Pharmacy in the

st 21

Century:

Learning, Practice, and Education

Joseph T. DiPiro, Pharm.D.
South Carolina College of Pharmacy, SC, USA

Does pharmacy adequately address the drug-related problems faced by society?

Papyrus prescription: 1600-2000 years old (refers to lead monoxide)

Emphasis of the Pharmacy Profession
• Historic: Preparing medicines and source of knowledge about drugs • Recent era: The dispenser of medicines • Future: The provider of health care and promoter of wellness and healthy living

Art and Science of Pharmacy .Past - .

Societal Concerns with Medicines • • • • Cost of medication Access Safety Effectiveness .

What is Causing Changes in Pharmacy Practice? • Societal expectations • Prescription medicines becoming a “comodity” • Government regulation • Policies of health care payors • Prevalence of chronic diseases • Decisions of the profession • Advances in biomedical science .

patient satisfaction.Clinical Pharmacy in 2010 • Gaining acceptance throughout the world • Can improve health outcomes in hospitals and communities – Disease endpoints. quality of life • Can reduce health care costs .

Societal Expectation of Pharmacists • Assure the quality of prescription medicines • Provide information and counseling (inconsistent) • Manage chronic diseases (uncommon) • Provide health and wellness services (inconsistent) .

Factors Affecting Pharmacist Distribution Functions • • • • Automation and robotics Mail order pharmacy Internet pharmacies Technicians .

Pharmacy Automation .

Art and Science of Pharmacy .Present and Future Medication Therapy Management Patient medication list • • • • • • • metformin (Glucophage) 1000 mg PO twice daily simvastatin (Zocor) 40 mg PO QHS aspirin 81 mg PO daily lisinopril (Zestril) 10 mg PO daily sertraline (Zoloft) 50 mg PO daily omeprazole (Prilosec) 20 mg PO daily loratidine (Claritin) 10 mg daily if needed .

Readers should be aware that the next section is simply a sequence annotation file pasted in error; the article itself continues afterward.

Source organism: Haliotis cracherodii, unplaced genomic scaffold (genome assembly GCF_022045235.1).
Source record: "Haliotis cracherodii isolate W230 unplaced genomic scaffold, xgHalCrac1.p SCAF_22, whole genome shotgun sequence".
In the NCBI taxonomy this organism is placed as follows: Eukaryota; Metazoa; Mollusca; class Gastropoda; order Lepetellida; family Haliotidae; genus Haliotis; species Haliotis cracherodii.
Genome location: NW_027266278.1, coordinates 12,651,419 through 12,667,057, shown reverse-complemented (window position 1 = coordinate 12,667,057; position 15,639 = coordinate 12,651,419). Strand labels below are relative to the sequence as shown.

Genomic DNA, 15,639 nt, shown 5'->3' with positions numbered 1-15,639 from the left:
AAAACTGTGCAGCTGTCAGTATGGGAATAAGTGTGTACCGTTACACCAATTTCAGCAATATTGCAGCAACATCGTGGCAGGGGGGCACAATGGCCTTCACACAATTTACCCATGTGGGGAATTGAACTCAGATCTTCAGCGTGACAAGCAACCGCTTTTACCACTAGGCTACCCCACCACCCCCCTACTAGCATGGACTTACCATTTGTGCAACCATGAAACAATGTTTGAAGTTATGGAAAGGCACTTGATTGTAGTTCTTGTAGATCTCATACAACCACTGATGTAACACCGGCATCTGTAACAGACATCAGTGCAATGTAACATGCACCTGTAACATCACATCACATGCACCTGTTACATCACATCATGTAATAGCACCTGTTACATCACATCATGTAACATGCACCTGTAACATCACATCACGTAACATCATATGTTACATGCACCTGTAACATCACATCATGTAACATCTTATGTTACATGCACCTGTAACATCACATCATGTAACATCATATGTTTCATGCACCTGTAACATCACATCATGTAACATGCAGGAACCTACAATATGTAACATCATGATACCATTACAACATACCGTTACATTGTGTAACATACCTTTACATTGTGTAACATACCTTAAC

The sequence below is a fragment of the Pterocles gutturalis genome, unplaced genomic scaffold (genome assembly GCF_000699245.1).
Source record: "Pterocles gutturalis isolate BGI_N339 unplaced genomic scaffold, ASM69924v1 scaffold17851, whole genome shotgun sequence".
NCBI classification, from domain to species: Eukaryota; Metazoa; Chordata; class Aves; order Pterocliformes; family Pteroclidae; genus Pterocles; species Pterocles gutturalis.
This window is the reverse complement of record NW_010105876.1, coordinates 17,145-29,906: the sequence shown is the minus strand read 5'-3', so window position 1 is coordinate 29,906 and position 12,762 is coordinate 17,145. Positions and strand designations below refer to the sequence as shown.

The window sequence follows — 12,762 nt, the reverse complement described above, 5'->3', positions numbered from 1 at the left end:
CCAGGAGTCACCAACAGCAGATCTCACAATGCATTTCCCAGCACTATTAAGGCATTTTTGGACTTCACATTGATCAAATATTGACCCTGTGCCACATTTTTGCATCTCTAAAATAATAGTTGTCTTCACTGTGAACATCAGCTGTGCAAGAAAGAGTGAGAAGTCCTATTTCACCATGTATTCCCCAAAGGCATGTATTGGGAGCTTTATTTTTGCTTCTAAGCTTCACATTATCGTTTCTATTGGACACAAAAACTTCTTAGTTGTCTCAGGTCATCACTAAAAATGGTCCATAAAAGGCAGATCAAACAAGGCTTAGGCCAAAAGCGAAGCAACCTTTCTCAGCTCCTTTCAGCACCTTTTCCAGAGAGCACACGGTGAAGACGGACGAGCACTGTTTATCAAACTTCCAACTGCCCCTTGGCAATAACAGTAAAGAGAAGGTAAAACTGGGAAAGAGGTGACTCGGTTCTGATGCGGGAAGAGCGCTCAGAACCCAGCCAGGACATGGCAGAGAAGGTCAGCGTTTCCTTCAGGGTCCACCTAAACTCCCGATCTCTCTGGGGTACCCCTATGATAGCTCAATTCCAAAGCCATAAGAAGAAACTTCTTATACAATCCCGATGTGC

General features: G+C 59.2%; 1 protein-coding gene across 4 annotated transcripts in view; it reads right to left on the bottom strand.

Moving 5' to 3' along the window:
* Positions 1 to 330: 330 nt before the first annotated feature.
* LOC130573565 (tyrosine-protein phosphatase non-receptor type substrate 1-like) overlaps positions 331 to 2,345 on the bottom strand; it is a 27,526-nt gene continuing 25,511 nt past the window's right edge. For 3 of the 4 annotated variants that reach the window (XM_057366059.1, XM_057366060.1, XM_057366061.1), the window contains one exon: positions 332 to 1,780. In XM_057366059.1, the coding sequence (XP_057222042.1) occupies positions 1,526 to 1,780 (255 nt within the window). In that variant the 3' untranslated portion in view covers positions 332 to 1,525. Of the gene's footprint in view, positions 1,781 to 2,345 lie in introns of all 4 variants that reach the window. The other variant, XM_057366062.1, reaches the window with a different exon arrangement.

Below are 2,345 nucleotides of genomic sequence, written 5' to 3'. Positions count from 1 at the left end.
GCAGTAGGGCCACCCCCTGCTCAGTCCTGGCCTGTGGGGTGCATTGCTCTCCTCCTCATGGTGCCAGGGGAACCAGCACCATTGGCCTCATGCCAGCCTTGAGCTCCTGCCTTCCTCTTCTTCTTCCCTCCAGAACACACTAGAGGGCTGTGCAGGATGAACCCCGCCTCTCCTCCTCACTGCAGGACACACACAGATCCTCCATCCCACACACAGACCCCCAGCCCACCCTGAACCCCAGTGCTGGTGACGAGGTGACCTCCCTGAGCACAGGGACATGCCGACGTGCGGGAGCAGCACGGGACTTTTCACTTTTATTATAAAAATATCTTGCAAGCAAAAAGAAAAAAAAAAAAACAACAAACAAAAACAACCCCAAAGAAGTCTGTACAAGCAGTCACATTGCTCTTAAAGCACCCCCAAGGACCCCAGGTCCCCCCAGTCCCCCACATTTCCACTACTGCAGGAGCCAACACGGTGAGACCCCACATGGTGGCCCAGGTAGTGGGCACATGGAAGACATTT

Safety. Access.Art and Science of Pharmacy . Efficacy .Present and Future Medication Therapy Management Patient medication list • • • • • • • metformin (Glucophage) 1000 mg PO twice daily simvastatin (Zocor) 40 mg PO QHS aspirin 81 mg PO daily lisinopril (Zestril) 10 mg PO daily sertraline (Zoloft) 50 mg PO daily omeprazole (Prilosec) 20 mg PO daily loratidine (Claritin) 10 mg daily if needed Issues: Cost.

ID. asthma. dyslipidemia • Specialist services – Oncology. hypertension. Smoking cessation. critical care. pediatrics • Wellness – Immunizations.Expanding Roles for Pharmacists • Chronic disease management – Diabetes. Education • Industry – Sales. research and development • Specialty compounding • Case consultant to insurers and payors . transplant. marketing.